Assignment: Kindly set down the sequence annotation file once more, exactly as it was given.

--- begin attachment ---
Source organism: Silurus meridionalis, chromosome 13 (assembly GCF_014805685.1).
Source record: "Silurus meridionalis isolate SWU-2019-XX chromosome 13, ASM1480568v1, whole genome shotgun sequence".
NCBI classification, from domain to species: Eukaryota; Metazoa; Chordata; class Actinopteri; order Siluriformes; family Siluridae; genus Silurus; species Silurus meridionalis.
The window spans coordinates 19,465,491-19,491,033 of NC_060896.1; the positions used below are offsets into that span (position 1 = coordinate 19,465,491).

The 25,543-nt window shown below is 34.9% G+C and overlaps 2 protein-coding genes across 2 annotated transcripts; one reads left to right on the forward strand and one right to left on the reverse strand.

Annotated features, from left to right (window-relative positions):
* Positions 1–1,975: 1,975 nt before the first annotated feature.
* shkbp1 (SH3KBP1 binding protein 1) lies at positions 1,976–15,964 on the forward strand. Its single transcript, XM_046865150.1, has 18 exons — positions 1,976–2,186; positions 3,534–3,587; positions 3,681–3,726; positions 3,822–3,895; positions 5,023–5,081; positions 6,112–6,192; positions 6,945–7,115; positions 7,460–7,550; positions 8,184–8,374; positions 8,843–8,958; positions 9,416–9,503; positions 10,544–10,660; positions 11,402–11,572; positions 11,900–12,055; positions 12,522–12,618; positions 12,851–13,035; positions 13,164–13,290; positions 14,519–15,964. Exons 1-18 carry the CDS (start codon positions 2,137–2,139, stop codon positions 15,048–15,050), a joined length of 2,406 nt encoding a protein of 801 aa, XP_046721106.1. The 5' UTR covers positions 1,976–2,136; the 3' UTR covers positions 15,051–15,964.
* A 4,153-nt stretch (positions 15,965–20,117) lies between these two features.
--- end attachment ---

Source organism: Silurus meridionalis, chromosome 13 (assembly GCF_014805685.1).
Source record: "Silurus meridionalis isolate SWU-2019-XX chromosome 13, ASM1480568v1, whole genome shotgun sequence".
NCBI classification, from domain to species: Eukaryota; Metazoa; Chordata; class Actinopteri; order Siluriformes; family Siluridae; genus Silurus; species Silurus meridionalis.
The window spans coordinates 19,465,491-19,491,033 of NC_060896.1; the positions used below are offsets into that span (position 1 = coordinate 19,465,491).

The 25,543-nt window shown below is 34.9% G+C and overlaps 2 protein-coding genes across 2 annotated transcripts; one reads left to right on the forward strand and one right to left on the reverse strand.

Annotated features, from left to right (window-relative positions):
* Positions 1–1,975: 1,975 nt before the first annotated feature.
* shkbp1 (SH3KBP1 binding protein 1) lies at positions 1,976–15,964 on the forward strand. Its single transcript, XM_046865150.1, has 18 exons — positions 1,976–2,186; positions 3,534–3,587; positions 3,681–3,726; positions 3,822–3,895; positions 5,023–5,081; positions 6,112–6,192; positions 6,945–7,115; positions 7,460–7,550; positions 8,184–8,374; positions 8,843–8,958; positions 9,416–9,503; positions 10,544–10,660; positions 11,402–11,572; positions 11,900–12,055; positions 12,522–12,618; positions 12,851–13,035; positions 13,164–13,290; positions 14,519–15,964. Exons 1-18 carry the CDS (start codon positions 2,137–2,139, stop codon positions 15,048–15,050), a joined length of 2,406 nt encoding a protein of 801 aa, XP_046721106.1. The 5' UTR covers positions 1,976–2,136; the 3' UTR covers positions 15,051–15,964.
* A 4,153-nt stretch (positions 15,965–20,117) lies between these two features.